are t'Hj selfi-li, an 1 ta.i irreot slaves of
cunvonti Hi ility, to marry out nt their
owo set, imless it bo lor "Iicbik of
, , , . , ,
A vear later Arnoll ( urew was
lllBTleil to Clltril M"oro, Will I'l tlf r
.. i- i
wile never livcil tli in slin whu wjs
i . -m I'll it ii .
KU'inu a- i ui v ii ui 'ii u -iie
Tho New lax 3iM.
For tidbiug it pretty girl, one Ao- i
For kisfin a hotnnlv one. twoj
dollars. The tux ia levied in order:
to break up the ctntom iiltoetlicr
. it bvin leat'deil a-i u piico of iLex- '
cutabln uliNtirdity. j
j Fur evel v iliitution, ten cents. '
Fur every yoiin man who has
ru no th in oim nil I, livu d ll.ns.
j Cuiir.mg iu the b.ie p ulur, twenty
, live it lit r.
('o uting in romantin jlica, five
ulullaiH, uod fifty cents for each tiue
tiit rt aft ;r.
! For n girl Riin tho young man
the luit'.eu, live doliais an.l cott of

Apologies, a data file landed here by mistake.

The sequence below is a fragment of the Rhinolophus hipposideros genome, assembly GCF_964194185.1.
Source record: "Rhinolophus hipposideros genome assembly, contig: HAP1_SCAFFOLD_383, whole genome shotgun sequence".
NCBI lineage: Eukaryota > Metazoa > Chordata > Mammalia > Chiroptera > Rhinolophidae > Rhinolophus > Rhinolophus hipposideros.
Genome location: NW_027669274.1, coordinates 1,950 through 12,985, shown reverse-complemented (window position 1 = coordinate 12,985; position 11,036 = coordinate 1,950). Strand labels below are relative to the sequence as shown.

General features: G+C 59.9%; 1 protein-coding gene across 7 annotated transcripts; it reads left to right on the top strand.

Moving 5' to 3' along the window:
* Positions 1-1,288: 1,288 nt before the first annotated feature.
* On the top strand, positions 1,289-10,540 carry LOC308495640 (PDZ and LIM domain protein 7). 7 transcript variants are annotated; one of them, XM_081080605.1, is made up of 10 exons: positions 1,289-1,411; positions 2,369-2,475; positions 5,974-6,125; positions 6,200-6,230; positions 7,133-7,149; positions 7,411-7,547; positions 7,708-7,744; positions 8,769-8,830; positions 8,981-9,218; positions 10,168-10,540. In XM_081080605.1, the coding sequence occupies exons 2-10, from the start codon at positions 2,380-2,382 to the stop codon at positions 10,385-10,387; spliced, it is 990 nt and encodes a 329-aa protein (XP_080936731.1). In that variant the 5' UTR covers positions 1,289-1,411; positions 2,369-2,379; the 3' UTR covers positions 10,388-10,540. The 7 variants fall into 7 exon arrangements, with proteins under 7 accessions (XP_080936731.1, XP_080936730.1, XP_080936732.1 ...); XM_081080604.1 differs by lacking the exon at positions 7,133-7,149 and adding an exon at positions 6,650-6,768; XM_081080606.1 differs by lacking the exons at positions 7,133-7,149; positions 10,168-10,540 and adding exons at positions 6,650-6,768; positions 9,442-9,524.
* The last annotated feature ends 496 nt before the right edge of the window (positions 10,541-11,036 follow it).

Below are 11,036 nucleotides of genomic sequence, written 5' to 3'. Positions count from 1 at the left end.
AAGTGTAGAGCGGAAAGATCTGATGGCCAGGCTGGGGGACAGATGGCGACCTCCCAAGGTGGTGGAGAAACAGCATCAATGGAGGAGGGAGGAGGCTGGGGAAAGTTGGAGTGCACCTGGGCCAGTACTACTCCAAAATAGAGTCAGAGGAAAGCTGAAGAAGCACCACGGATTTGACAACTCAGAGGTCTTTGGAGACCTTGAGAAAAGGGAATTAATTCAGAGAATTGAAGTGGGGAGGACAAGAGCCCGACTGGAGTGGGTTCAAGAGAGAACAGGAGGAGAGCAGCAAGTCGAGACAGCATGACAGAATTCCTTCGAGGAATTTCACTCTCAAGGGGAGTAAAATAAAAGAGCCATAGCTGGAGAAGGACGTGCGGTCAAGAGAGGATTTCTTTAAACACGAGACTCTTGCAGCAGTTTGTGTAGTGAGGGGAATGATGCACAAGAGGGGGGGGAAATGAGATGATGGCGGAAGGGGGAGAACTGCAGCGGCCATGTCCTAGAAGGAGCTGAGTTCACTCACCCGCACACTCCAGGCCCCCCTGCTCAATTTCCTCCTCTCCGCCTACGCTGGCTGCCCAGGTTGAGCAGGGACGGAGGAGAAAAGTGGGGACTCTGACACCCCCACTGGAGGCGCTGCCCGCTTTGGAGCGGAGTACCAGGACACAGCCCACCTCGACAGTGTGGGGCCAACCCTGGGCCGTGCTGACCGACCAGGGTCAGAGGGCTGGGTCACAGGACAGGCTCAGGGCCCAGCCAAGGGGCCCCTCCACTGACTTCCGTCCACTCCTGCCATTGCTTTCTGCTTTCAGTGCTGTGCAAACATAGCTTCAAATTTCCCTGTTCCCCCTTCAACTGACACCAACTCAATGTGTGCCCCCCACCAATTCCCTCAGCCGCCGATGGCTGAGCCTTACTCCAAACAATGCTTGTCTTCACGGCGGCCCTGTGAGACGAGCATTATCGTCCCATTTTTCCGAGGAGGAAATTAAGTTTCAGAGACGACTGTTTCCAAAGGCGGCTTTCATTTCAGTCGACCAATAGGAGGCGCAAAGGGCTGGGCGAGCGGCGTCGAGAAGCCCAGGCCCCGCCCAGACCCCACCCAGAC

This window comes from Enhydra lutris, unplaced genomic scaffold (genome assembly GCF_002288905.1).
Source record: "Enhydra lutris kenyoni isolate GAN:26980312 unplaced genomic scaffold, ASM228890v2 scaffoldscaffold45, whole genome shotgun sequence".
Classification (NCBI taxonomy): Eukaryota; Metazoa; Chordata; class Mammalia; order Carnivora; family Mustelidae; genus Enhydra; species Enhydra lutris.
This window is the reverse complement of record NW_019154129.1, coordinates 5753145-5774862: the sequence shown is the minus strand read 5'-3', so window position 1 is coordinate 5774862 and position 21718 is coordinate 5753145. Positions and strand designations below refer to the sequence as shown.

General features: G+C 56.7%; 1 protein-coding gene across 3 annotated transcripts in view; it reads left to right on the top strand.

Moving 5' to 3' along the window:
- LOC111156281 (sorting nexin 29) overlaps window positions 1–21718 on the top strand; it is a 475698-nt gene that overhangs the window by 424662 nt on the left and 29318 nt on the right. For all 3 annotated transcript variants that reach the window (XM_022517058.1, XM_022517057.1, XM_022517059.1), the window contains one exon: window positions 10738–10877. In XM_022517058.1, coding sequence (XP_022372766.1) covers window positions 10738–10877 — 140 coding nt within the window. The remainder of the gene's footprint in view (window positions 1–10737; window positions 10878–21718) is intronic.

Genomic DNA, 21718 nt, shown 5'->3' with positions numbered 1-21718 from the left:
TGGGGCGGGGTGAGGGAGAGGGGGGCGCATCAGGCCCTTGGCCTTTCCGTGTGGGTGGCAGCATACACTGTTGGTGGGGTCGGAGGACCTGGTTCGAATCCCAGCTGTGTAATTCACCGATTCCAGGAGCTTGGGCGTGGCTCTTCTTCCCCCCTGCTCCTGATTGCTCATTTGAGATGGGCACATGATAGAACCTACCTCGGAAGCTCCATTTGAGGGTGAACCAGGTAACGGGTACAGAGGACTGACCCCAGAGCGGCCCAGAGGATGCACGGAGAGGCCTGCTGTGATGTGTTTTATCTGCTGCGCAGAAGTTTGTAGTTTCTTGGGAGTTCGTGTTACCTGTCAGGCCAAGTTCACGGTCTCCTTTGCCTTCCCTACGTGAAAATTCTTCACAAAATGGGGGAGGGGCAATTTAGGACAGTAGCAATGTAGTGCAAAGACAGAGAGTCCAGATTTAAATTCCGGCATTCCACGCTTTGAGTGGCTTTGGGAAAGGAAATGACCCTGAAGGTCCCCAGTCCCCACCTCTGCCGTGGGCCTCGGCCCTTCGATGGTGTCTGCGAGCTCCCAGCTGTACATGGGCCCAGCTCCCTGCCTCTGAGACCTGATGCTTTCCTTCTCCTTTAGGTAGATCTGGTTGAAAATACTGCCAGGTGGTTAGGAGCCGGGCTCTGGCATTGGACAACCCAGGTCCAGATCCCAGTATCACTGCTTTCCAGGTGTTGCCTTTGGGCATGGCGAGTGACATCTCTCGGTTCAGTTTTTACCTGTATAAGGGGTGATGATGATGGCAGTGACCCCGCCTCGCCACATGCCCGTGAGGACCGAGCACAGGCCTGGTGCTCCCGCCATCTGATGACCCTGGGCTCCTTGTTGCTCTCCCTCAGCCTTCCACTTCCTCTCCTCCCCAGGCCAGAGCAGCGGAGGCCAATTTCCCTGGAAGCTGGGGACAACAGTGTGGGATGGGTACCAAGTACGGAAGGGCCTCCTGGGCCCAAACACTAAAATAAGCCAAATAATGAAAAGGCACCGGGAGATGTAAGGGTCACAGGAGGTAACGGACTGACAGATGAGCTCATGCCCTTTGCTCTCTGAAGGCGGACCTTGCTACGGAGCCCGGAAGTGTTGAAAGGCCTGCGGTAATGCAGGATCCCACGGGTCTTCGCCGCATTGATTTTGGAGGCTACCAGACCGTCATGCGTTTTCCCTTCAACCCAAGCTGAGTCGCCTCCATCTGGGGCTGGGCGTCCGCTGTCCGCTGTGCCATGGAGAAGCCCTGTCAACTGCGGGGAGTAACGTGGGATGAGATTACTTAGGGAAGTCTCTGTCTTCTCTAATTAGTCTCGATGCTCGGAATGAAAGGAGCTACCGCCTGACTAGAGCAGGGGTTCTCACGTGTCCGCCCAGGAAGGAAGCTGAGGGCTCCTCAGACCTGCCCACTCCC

Seoing a young 1-idy
churclt, twenty ei uts.
j Failing t ) see bur homo, five
1 Ins and i-JiNts.
! For l.nl.es who paint, two doliais
, I'toceeds to bo devoted to the relief '
' t - i . i i i i .
HI UlHl'OUHOllle IIIIMII.in IH WUO IlllVe
','' i-" l "!- pear .nce.
it..,....i..ra .,..- n.;ri.. r. .11
I , ..l. i . i . It
, 01 ' ' unii., jima fi.i,
1 ..jeu I'oy uitoj, u.iv c.uu.
F.jch buy bitlty, fifty cout?.
K ich gill baby, teu cents.
Twins, 0110 bundled dollars
reuiiutti to bo pai 1 out of llto fii'i.L
laccruiut from ti-e tat 00 old baehe
A knigh?-cap Aht'liuut. D tfja
. , .
Q .iew0inelilU S.
A C 11 is i 1 1 ia like a tcrativo.
.. firo must lie kindled iu the heart
fit bjforu it will go.
" iVhat is home where l e is not t
HHtis 11 nunepi'liuiu vutlll iti'itl. 1
a mighty intretiug place to the
' . . :
1.881. NO. 40
neighbors. Attic ll.tren UtjitHr. j
I'hilip Sidney says they are never QTA,RGE B t-ENFCR-alone
who are aoeompanie I with u. J OountV Siii'vevor
ble thou hts. K litors aUvaya bsve Kra!ervi!te. Snvicr Count, Penn's.